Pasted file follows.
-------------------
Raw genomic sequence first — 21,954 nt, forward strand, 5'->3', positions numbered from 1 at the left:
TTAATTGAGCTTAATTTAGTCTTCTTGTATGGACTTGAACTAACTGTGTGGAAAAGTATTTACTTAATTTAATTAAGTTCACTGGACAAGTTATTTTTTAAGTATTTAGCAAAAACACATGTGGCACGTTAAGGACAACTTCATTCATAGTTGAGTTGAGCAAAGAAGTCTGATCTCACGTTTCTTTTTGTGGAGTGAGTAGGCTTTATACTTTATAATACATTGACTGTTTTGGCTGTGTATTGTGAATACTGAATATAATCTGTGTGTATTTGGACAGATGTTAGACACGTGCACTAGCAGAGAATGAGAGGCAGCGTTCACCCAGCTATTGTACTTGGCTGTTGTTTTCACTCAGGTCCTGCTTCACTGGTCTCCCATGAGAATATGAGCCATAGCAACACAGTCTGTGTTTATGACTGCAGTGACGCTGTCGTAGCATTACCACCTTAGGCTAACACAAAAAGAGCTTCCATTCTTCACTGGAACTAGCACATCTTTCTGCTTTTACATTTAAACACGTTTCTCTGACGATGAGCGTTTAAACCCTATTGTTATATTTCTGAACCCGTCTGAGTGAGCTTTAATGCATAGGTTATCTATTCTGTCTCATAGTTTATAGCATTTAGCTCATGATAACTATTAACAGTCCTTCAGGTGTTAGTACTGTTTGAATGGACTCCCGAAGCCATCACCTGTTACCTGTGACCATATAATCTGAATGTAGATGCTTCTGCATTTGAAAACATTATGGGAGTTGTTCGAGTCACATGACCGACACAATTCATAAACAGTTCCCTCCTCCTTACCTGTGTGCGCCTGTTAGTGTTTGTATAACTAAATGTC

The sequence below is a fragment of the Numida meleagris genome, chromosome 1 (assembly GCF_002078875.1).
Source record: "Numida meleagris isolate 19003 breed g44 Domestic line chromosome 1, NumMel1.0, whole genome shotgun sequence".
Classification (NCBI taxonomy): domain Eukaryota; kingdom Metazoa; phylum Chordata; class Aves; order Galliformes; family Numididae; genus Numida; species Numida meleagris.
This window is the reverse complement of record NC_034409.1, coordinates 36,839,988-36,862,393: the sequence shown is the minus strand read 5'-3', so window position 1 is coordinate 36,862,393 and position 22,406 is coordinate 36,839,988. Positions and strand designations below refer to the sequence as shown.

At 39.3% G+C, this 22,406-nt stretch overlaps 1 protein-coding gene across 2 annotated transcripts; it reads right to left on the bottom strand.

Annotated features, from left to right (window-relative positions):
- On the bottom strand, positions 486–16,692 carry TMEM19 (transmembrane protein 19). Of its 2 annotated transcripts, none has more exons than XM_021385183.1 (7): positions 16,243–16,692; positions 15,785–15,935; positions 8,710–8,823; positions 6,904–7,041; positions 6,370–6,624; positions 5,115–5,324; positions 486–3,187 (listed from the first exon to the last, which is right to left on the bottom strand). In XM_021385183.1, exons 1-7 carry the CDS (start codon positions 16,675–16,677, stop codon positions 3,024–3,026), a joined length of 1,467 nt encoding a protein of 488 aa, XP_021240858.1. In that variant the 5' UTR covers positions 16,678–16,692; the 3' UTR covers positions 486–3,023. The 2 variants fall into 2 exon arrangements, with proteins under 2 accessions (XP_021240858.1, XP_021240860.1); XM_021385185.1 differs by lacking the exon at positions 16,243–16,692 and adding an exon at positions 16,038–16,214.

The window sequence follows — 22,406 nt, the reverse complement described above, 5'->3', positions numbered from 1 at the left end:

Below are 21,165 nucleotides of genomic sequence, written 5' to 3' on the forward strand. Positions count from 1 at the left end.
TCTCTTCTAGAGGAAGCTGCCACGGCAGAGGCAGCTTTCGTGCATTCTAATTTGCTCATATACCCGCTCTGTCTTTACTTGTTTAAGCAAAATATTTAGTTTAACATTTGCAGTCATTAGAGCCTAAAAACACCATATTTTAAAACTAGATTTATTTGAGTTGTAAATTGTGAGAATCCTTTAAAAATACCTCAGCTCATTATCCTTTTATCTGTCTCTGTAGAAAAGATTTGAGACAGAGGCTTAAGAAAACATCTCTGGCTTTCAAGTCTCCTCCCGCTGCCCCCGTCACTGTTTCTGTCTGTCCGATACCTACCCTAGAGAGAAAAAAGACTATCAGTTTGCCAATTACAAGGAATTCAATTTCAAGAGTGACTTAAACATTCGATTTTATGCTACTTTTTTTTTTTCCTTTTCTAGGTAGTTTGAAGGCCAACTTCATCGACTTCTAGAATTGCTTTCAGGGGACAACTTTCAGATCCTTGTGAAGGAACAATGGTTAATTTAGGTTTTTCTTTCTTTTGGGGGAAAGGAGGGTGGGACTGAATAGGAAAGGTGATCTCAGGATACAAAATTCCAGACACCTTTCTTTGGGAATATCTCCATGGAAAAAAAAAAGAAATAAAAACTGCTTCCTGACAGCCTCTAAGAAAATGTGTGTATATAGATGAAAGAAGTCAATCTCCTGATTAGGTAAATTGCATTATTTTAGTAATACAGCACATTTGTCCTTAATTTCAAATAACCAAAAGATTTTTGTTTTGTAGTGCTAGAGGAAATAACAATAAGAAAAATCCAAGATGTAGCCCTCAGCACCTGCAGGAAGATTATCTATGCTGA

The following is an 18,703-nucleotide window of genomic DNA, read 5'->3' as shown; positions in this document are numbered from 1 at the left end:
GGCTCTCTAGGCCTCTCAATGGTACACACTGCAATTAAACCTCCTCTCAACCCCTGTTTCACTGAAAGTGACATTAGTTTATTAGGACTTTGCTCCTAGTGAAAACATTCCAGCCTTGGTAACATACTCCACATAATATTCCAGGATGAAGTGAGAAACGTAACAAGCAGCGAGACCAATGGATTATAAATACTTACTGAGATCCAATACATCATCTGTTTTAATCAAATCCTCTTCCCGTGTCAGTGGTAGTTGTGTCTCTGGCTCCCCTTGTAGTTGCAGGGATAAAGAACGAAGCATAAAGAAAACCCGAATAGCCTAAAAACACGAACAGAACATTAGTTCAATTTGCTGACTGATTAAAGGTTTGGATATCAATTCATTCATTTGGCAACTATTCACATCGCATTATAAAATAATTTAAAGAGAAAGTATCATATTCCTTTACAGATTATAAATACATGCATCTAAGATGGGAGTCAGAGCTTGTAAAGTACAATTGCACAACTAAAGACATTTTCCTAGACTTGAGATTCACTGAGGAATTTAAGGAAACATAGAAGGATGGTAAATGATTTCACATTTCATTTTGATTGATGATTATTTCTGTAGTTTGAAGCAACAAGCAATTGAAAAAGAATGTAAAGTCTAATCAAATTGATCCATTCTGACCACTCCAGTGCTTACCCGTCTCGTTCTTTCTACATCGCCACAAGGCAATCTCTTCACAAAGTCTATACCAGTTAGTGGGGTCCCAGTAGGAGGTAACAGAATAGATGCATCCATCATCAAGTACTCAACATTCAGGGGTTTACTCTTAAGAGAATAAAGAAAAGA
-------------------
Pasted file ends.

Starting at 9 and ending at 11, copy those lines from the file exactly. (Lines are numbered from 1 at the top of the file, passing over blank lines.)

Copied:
- On the bottom strand, positions 486–16,692 carry TMEM19 (transmembrane protein 19). Of its 2 annotated transcripts, none has more exons than XM_021385183.1 (7): positions 16,243–16,692; positions 15,785–15,935; positions 8,710–8,823; positions 6,904–7,041; positions 6,370–6,624; positions 5,115–5,324; positions 486–3,187 (listed from the first exon to the last, which is right to left on the bottom strand). In XM_021385183.1, exons 1-7 carry the CDS (start codon positions 16,675–16,677, stop codon positions 3,024–3,026), a joined length of 1,467 nt encoding a protein of 488 aa, XP_021240858.1. In that variant the 5' UTR covers positions 16,678–16,692; the 3' UTR covers positions 486–3,023. The 2 variants fall into 2 exon arrangements, with proteins under 2 accessions (XP_021240858.1, XP_021240860.1); XM_021385185.1 differs by lacking the exon at positions 16,243–16,692 and adding an exon at positions 16,038–16,214.

The window sequence follows — 22,406 nt, the reverse complement described above, 5'->3', positions numbered from 1 at the left end:

Below are 21,165 nucleotides of genomic sequence, written 5' to 3' on the forward strand. Positions count from 1 at the left end.